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Will Calling a Person a Fool Send You to Hell? - Yeshua on Anger (Part 3)

This is the third part of Yeshua’s teaching on “Anger.” In Part 1, An Angry Person Should be Tried in Court like a Murderer we learned how Yeshua used the court system as an example to establish the seriousness of different levels of anger.

(1) The lowest court was a Bet Din of three judges.
(2) Cases involving capital punishment were decided by a Bet Din of twenty-three judges.[i]
(3) The highest court of the land was the Sanhedrin of 71 judges.

Since Yeshua compared anger to murder in the first example, the first court referred to in his lesson was the Bet Din of twenty-three judges. His point was uncontrolled anger may potentially lead to murder.

In Part 2, Do Not Say RAQA! Yeshua shows how anger may lead to an even more serious offense, if anger continues to go unchecked, by using the next highest court - the Sanhedrin of 71 judges. What increased the seriousness of the offense to the point that it would be a case tried by the highest court of the land? It was when the angry person accused the person he was angry with “RAQA,” which means useless, empty and of no value. Out of anger, this person denied that a fellow human being was created “in the image of the Creator!” Now Yeshua reveals that uncontrolled anger may lead to an even more serious offense.

And anyone who says, ‘You fool!’ will be in danger of the fire of GEHINNOM.[ii]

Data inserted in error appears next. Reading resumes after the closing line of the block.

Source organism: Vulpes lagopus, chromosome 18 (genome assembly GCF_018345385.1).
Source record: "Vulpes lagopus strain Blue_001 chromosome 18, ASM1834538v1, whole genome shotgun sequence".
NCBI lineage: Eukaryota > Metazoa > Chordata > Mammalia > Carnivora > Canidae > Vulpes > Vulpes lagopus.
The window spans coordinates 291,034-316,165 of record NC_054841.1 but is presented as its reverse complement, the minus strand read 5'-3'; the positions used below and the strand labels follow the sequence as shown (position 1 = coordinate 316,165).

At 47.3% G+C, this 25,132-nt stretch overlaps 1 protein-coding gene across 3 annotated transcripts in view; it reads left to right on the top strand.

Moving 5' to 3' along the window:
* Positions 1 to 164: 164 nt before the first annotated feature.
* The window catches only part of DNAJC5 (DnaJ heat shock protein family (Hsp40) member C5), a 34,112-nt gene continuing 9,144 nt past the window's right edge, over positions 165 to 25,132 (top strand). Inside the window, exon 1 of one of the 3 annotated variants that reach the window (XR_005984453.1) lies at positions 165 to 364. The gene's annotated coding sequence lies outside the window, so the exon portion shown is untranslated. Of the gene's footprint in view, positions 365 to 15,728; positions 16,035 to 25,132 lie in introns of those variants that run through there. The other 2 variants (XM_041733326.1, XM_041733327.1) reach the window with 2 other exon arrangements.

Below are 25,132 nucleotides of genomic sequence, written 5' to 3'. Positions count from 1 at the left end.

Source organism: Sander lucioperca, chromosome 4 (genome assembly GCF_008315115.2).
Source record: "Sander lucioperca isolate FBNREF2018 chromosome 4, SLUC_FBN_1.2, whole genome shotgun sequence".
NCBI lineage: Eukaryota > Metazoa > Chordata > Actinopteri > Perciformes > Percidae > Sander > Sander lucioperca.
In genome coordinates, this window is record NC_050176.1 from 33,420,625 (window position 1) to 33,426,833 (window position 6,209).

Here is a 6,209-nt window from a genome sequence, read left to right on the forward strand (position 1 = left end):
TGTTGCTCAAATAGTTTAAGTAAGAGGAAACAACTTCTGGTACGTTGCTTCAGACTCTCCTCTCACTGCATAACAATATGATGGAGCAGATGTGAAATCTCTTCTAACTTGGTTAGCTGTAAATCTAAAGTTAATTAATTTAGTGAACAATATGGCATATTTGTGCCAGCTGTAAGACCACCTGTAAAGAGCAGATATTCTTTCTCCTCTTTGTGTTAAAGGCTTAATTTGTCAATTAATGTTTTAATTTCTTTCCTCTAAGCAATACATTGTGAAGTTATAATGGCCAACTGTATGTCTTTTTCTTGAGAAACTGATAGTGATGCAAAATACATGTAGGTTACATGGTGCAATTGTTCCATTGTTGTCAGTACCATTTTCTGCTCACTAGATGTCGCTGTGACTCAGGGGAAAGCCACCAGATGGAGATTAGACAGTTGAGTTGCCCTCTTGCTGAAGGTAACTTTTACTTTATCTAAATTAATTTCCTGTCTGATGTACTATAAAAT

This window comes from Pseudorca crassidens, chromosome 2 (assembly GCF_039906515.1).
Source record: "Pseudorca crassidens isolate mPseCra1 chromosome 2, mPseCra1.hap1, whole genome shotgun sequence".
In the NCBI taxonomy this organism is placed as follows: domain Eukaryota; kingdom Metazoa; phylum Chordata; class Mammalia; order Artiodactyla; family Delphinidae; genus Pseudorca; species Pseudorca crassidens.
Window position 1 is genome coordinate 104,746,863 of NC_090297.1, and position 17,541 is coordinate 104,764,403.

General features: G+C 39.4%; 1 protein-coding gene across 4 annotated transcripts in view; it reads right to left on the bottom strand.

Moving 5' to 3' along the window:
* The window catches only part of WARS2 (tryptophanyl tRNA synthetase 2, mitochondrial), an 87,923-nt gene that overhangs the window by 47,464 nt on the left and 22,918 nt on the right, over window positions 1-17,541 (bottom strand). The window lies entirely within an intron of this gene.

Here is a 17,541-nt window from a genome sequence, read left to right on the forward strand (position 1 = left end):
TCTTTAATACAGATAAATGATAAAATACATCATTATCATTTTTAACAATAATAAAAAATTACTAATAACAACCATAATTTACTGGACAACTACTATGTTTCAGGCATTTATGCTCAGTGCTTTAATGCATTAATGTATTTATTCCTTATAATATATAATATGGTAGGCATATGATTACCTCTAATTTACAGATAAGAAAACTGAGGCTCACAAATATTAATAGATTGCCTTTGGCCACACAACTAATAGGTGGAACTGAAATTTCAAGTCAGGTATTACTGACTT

According to Yeshua, calling a person a fool, because one is angry, is even a more serious offense than saying he is useless, empty and of no value. We know this because the court that tries this offense is higher than the Sanhedrin. However, English translations make it impossible for readers to understand because of how they translated the underlined words – but whosoever shall say, Thou fool, shall be in danger of hell fire.

Let’s start with the second term first. Translations, like the King James Version above, make it seem that Yeshua was saying that if anyone called another person a fool, he or she would spend eternity in Hell (for Protestants) or for a limited time (for Catholics). The Greek word translated “hell” is geennan, which is transliterated into English as GEENNAN. This is the case of another Greek word that is also a transliteration of Hebrew words, GEY-HINNOM. They appear in Joshua 15:8b:

From there it climbed to the top of the hill west of the Valley of Hinnom at the northern end of the Valley of Rephaim. 

The Hebrew word transliterated GEY, means “valley of” and “Hinnom” is the name of a man. The translation of GEY-HINNOM is “Valley of Hinnom,” and that valley is located just outside Jerusalem. Click Here to see a map with the Valley of Hinnom in Yeshua’s time. Click Here to see the Valley of Hinnom in Israel today.

Citizens of Jerusalem used the Hinnom Valley as a garbage dump for the city. In his teaching, Jesus used this stinking, rotting, smoldering, maggot-infested trash heap as an image for eschatological judgment. . . The imagery is stark. Gehenna represents ugliness, filth, violence, and death. No Jew in the first century, familiar with the Valley of Hinnom, could misunderstand the metaphor. Who would want to be thrown into such a place to perish there?[iii]

When Yeshua said “in danger of the fire of the Valley of Hinnom,” his Jewish audience would have understood that he was also referring to a future event that would happen in Jerusalem when the highest of all courts would meet to judge mankind – the Court of YAHWEH on the Great Day of Judgment. GEY-HINNOM was also used metaphorically as an appellation for “the place of torment reserved for those who are judged to be wicked on the Great Day of Judgment.[iv] However, centuries later, as pagan beliefs of Gentile Christians about what they believed about the Greek Hades, replaced the Jewish beliefs about the Hebrew Hades (a shadowy place deep in the earth in which the dead lived forever) of the Jewish followers of Yeshua. In the Greek Hades, Tartarus was a place that is used as a dungeon of torment and suffering for the wicked after death.[v]